# Homework Help: Order of Convergence (mostly a limits question)

1. Nov 28, 2008

### darkchild

SOLVED: Order of Convergence (mostly a limits question)

1. The problem statement, all variables and given/known data
Sequence: xn = (2x3n-1 + a)/3x2n-1. It is given that it converges to the cube root of a.

Verify that the order of convergence of this sequence is quadratic; i.e., verify that

lim absolute value(En)/E2n-1
n->infinity

exists and is positive.

E represents the error in the nth term of the sequence; it is given that En = a1/3 - xn

2. Relevant equations

Hint: consider (u+2v)(u-v)2.

3. The attempt at a solution
1. The problem statement, all variables and given/known data
I plugged the expression for xn into En, and used En-1 = a1/3 - xn-1. Then I substituted u = a1/3 and v = xn-1 and factored. My final limit:

lim abs((u+2v)(u-v)2)
n->inf. 3v2(u-v)2

My problem is that I have no idea how to take this limit using the variable n. Even if I had left this expression in terms of a1/2 and xn-1 I wouldn't know what to do, because I don't know how to work in how x changes as it's <i>subscript</i> goes to infinity.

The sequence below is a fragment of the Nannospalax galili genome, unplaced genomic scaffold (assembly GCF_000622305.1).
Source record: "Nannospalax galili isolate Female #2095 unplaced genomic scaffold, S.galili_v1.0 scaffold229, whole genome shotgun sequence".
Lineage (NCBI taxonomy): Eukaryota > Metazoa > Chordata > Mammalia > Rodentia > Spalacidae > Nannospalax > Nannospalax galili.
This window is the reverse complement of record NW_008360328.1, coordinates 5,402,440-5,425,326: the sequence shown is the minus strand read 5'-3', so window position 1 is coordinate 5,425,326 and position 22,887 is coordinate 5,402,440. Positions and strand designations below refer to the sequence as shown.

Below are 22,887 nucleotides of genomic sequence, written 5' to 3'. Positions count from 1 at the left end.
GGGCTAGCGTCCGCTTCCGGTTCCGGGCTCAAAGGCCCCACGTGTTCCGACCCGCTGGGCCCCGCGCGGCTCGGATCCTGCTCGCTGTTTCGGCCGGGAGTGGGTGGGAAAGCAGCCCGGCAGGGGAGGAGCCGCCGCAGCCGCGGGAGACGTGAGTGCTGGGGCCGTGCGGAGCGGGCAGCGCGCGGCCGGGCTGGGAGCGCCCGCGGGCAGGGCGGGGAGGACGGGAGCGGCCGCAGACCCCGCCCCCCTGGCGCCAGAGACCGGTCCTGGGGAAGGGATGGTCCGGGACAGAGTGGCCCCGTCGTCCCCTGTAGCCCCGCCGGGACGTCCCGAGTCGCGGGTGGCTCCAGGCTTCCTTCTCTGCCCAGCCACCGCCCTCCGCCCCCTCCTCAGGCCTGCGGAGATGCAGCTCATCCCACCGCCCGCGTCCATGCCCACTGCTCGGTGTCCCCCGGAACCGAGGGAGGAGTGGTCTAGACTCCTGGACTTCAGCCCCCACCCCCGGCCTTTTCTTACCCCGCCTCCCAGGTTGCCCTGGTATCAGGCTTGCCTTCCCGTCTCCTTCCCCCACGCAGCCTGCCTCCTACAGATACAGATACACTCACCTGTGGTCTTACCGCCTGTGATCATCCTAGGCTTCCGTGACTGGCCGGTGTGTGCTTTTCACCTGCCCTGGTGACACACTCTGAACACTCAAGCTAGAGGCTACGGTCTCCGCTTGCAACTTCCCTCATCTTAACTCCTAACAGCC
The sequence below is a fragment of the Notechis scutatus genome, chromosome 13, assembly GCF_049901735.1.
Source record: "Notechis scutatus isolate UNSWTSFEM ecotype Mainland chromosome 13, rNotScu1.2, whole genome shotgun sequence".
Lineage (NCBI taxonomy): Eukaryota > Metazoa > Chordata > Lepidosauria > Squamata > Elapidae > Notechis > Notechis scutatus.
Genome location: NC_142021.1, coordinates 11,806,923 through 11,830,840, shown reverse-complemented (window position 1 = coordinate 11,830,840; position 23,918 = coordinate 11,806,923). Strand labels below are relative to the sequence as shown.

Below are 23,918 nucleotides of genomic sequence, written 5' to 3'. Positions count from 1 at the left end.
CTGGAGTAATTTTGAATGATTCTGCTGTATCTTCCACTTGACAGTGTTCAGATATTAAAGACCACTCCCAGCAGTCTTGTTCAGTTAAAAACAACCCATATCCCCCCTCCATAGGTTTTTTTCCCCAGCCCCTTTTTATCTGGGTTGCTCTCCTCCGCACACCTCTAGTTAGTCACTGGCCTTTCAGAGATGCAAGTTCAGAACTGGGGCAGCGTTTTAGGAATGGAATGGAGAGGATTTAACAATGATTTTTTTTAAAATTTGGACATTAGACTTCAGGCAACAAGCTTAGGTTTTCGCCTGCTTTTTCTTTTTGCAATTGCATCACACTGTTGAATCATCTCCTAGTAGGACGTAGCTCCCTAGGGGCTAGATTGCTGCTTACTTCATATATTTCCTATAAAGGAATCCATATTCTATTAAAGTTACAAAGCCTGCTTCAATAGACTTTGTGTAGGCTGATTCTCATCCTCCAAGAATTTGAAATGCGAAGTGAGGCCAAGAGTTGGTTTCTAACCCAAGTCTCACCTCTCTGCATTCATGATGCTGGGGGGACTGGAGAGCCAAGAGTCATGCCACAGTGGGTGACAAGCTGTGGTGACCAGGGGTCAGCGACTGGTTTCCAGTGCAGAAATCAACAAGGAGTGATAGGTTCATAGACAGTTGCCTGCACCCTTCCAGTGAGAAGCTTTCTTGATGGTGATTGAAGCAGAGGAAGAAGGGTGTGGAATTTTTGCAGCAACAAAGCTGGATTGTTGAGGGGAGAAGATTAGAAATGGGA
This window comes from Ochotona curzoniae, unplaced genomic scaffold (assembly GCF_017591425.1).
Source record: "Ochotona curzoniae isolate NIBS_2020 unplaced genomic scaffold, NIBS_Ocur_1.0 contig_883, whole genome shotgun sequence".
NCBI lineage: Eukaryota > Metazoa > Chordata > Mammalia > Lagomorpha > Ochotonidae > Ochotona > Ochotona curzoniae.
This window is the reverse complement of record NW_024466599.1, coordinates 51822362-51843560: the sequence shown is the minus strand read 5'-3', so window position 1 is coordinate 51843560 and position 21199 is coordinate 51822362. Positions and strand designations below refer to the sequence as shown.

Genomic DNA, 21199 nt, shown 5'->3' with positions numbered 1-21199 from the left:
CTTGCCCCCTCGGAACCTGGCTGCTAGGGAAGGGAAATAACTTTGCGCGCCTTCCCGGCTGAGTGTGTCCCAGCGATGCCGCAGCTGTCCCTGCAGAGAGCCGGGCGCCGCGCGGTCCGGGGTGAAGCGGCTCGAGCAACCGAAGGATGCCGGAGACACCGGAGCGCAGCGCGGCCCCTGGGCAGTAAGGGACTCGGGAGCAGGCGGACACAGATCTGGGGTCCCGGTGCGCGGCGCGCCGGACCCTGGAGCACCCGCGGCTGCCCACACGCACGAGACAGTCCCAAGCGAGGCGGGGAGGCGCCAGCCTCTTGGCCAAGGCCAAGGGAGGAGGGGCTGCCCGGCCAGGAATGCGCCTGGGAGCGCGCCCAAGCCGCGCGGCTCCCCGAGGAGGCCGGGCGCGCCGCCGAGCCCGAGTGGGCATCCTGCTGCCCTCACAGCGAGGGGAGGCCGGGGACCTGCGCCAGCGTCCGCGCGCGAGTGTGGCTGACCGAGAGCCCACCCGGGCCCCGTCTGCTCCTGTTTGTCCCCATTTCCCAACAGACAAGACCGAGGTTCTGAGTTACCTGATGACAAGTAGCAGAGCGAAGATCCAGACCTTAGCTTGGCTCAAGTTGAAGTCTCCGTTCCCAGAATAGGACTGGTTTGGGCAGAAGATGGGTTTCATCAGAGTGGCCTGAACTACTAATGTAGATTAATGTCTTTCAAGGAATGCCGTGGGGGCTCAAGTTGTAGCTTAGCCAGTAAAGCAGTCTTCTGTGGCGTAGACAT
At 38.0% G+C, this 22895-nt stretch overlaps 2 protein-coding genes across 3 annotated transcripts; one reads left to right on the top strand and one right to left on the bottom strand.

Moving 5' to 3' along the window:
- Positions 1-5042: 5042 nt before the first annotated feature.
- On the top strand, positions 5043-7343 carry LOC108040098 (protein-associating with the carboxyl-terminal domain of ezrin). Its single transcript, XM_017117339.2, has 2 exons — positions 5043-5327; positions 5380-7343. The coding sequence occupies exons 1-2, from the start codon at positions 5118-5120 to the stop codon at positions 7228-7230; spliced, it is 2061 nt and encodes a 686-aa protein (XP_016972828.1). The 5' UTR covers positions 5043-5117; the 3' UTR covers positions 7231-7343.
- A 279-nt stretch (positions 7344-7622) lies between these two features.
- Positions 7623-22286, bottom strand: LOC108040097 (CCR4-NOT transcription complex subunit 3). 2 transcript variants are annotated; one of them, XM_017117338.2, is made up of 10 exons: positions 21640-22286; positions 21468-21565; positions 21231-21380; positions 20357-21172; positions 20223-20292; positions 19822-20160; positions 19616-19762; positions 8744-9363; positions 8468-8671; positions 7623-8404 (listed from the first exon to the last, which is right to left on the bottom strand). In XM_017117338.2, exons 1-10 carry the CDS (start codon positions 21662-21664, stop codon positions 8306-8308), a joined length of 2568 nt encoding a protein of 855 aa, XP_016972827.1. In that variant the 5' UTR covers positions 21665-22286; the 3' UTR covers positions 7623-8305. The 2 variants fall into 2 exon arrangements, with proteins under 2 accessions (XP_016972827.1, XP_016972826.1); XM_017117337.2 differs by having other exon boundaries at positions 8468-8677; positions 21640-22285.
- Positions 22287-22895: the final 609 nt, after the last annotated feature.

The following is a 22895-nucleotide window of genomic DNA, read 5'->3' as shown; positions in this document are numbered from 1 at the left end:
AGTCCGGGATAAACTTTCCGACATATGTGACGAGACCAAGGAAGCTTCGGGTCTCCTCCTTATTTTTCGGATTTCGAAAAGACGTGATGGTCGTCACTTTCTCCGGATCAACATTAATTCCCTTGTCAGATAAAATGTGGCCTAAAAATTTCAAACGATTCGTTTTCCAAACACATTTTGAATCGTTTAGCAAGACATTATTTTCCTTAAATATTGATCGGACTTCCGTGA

1. The problem statement, all variables and given/known data

2. Relevant equations

3. The attempt at a solution

Last edited: Nov 28, 2008
2. Nov 28, 2008

### Staff: Mentor

From the hint, $$(u + 2v)(u - v)^2 = (u + 2v)(u^2 - 2uv + v^2) = u^3 - 3uv^2 + 2v^3$$

It's given that $$x_n = \frac{2x_{n - 1}^3 + a}{3x_{n - 1}^2}$$
and you want to show that $$\lim_{x \rightarrow \infty} \frac{E_n}{E_{n - 1}^2 } > 0$$
So $$\frac{E_n}{E_{n - 1}^2} = \frac{a^{1/3} - x_n}{(a^{1/3} - x_{n - 1}^2)^2}$$
$$= \frac{a^{1/3} - x_n}{a^{2/3} - 2a^{1/3}x_{n - 1} + x_{n - 1}^2}$$

Now, substitute for $$x_n$$ in the numerator, and you should eventually get to this:
$$\frac{-a + 3a^{1/3}x_{n - 1}^2 - 2x_{n - 1}^3}{3x_{n - 1}^2(a^{2/3} - 2a^{1/3} + x_{n - 1}^2)}$$

The numerator looks a lot like the result from the hint, but with the signs reversed, and with u = a^(1/3), and v = x_(n - 1). Using the hint will simplify the final expression above to something that involves a^(1/3) and x_(n - 1).

In the limit, I think it's reasonable to assume that x_(n - 1) converges to a^(1/3), and you should end up with a limiting value that is positive, which is what you wanted to show for quadratic convergence of this method -- Newton's method or Newton-Raphson, it looks like.
Mark

3. Nov 28, 2008

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Thanks.